What to consider when you’re in the market for television series box sets


Despite the conveniences of online streaming services like Netflix and Hulu, I love owning television series on DVD. And I especially love complete series box sets. Over the years, I have accumulated a large collection of some of our favorite programs– with many of them in box sets.

This post will also serve as an introduction to a new series I’ll be doing with guest writers, as we review television box sets and recount some of the nostalgia associated with them.

I wanted to post a buyer’s guide to television box sets based on my experiencing building a collection. But instead, I think it would be more beneficial to simply share some ideas to consider when you’re in the market for new seasons. Here are some questions to ask yourself:

How important is consistency?

From 2004 to 2005, Walt Disney Studios Home Entertainment began releasing the first three boxed seasons of Boy Meets World. Because the sales figures did not meet the company’s expectations, no further seasons were released. It wasn’t until 2010 when Lionsgate Home Entertainment had acquired the rights to the series and began releasing them. But by then, they had switched from the larger box set seasons, to the standard DVD size seasons.

Personally, I hate my seasons not matching. Each season of the program has to be the same size and shape box– all DVDs or all Blu-ray. So I held off on buying seasons four to seven of Boy Meets World until 2013, when the complete series was released in one convenient set. Of course, these are my own silly preferences. So if you don’t mind a little inconsistency in your collection, the process might be a little easier.

Which seasons do you already own?

Keep a record of what you already own. I keep mine in a Google Doc, which stores the seasons I own, what format they’re in and which seasons I want. Keeping track of which you own will make it easier to decide whether it would be worth it to upgrade to a complete series. If I see a complete series go on sale for $50 and I know I can get $15 from the two seasons I already own, I’ll likely upgrade.

Do you own any seasons that you no longer want?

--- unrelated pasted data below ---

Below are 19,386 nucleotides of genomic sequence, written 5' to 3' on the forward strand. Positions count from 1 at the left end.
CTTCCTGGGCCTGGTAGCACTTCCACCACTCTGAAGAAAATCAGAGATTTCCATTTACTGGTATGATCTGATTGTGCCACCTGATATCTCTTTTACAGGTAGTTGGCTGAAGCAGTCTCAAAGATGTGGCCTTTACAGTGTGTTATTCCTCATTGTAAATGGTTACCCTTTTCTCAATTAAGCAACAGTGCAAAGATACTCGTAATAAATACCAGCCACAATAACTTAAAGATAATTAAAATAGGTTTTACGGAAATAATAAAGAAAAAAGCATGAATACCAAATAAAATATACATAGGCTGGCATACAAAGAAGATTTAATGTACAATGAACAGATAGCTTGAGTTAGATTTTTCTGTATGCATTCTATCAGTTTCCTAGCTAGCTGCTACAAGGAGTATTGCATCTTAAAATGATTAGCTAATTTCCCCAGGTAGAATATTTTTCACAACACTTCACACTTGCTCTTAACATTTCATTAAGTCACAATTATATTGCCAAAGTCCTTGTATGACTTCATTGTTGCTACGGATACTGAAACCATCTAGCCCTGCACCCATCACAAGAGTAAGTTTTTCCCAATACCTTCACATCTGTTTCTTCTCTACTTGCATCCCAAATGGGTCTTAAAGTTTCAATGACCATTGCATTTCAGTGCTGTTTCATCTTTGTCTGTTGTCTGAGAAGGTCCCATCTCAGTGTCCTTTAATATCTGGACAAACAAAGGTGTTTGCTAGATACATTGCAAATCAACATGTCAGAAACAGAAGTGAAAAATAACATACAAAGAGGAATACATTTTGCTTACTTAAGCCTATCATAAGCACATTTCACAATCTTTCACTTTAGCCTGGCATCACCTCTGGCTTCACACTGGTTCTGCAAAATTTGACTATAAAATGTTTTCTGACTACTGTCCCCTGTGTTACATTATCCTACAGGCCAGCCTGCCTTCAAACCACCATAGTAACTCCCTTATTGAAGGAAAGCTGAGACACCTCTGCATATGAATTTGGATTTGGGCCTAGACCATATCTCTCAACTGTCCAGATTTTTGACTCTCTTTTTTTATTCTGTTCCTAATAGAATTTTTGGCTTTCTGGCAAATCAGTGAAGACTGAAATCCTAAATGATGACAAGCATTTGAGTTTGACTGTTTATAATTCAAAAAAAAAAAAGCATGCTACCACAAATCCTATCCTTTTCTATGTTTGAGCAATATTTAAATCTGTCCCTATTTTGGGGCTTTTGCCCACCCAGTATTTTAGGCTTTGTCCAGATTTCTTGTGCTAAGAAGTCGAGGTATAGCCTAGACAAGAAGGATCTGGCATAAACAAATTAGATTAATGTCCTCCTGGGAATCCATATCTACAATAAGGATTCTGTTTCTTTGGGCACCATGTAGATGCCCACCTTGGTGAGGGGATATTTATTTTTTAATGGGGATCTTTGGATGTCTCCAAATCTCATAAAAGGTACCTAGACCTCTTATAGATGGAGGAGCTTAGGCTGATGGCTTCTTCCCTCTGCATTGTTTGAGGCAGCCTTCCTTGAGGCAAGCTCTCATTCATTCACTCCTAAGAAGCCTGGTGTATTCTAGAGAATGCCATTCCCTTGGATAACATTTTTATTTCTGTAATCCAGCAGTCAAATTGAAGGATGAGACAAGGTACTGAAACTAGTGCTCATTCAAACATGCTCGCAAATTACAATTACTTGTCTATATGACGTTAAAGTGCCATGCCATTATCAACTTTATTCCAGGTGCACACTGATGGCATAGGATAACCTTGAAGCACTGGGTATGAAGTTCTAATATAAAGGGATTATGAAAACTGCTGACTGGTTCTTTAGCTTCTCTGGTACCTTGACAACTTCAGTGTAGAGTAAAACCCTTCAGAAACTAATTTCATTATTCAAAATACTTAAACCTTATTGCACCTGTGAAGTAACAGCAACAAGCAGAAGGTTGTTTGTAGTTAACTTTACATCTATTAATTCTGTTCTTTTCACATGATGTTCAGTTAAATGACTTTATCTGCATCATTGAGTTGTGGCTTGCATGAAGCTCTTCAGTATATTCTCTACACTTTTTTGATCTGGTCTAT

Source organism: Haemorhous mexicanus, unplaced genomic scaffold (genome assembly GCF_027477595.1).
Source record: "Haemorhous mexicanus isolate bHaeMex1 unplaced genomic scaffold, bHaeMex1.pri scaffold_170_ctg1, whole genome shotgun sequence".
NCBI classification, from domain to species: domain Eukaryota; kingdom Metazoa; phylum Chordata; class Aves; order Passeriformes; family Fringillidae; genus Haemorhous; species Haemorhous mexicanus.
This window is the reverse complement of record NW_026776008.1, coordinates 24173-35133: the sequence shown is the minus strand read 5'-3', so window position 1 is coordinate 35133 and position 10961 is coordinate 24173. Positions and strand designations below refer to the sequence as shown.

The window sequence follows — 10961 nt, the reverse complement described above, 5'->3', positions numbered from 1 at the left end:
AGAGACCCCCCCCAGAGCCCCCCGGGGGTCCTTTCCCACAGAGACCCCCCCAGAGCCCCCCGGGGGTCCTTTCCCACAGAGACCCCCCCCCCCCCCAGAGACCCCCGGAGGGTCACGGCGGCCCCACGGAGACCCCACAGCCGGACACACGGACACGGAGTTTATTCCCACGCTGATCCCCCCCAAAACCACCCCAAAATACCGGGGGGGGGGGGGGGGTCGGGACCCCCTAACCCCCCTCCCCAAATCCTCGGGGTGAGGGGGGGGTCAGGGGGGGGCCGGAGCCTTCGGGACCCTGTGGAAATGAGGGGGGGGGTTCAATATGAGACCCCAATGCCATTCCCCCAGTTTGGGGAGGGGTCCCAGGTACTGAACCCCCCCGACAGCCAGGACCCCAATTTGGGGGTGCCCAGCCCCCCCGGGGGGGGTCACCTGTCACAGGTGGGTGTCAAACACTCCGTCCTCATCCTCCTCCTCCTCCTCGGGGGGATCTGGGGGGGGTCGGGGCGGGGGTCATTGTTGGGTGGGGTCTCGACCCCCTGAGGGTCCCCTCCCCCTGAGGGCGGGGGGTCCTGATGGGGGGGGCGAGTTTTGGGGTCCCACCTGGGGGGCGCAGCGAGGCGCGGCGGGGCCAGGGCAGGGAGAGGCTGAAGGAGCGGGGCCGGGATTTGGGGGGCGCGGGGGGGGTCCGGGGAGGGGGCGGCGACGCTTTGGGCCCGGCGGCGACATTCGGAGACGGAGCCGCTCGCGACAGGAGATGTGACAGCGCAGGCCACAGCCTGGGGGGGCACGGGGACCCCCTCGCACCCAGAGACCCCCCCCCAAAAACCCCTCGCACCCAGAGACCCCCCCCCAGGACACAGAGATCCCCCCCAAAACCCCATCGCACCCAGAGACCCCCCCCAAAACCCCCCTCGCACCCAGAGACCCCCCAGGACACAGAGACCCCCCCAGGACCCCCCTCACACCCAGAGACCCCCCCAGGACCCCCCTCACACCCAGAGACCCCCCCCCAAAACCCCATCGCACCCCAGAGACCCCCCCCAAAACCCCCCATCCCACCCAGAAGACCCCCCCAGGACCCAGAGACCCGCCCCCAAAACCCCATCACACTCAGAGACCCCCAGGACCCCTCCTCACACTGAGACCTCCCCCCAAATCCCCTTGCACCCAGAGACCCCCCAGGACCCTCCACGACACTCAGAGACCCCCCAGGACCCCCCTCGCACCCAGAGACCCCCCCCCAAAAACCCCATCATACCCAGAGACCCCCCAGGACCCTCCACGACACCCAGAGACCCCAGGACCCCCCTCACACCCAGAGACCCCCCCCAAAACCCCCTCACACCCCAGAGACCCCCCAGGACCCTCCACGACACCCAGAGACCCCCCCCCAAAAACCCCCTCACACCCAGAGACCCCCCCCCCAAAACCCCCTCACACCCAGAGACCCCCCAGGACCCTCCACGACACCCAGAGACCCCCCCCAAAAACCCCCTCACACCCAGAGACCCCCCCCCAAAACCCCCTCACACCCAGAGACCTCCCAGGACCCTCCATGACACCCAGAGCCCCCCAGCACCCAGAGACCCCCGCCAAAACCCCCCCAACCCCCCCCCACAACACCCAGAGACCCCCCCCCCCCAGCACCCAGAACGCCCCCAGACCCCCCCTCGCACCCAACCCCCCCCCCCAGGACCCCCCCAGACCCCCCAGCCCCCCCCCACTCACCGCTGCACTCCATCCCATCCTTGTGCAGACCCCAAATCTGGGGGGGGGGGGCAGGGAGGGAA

Selling unwanted seasons, DVDs, games or books can help help defer the cost of new additions to your collection and clear more shelf space. Do your research where to get the most money for your stuff. I have a few local used media stores that offer about 30 to 40 percent store credit for gently used seasons. Selling seasons on eBay can also be a smart route. I recently my fiance’s complete box set series of Deadwood for $55 on eBay.

Do you want it on DVD or Blu-ray?

This topic can be hard to address, mostly due to the vast subjectivity of the viewer. Some shows are significantly better on Blu-ray, some shows’ change in resolution may not justify higher prices. Generally, I buy sitcoms on DVD and dramas and thrillers on Blu-ray. Shows like Friends or Scrubs are just fine on standard definition, but I prefer experiencing programs like Breaking Bad and American Horror Story in full HD.

Do you know where to look?

So many options. I buy a lot of my collection used to save money. So I frequent local second-hand media stores and thrift stores. Those are usually good for buying common seasons for cheap prices. Target and Best Buy frequently have great sales on TV series as well as Amazon, which stocks many of the seasons that you won’t be able to find anywhere else. Check out sites like Daily DVD Deals for daily deals on TV shows and movies.

How popular is this show?

Popularity has a huge impact on prices, and not always the way you’d expect. I recently purchased the three-part, first season of my favorite childhood program, Pokemon, for $45. But weeks later, that season was added to Netflix. So do you think it’d go up or down in price? It went up to $77, despite it being available to stream for free.

Contrarily, the popularity of The Office has led to mass production of the seasons. My local thrift store receives seasons of The Office so frequently, that they’re usually sold for a few dollars. Shows that used to be more popular than they are now like King of Queens and That 70s Show often are sold at discounted prices. I purchased both complete series in box sets (which retail for about $65 to $70) for $25 each from Best Buy. While they’re not always easy to anticipate, paying attention to trends in popularity could save you money in the long run.

Does size/shape matter?

Complete series come in different sizes and shapes. For me, I almost always stick to series that can fit on a standard DVD-size shelf. This idea reflects what I’ve already mentioned about consistency. In the same way that I prefer my seasons match, I also prefer that my series all be generally the same shape. So far, the only exception I’ve made is for the complete series of Full House , which is shaped like the titular house. And that’s awesome.

How soon do you want to own it?

Like with any purchase, holding off for the right price can save you a lot of money. Back to the case of Boy Meets World. By 2013, the complete series box set was released and selling for $100, which was a bit more than I was willing to pay. I had the first three seasons already. So I found the lowest price for the series, which was at Hastings Entertainment, Inc. for $60. Then I waited for them to have a 40 percent off sale on DVDs and paid about $40.

Ultimately, if you’re interested in starting or building on your television box sets, I strongly recommend you do your research and go into it with a plan.

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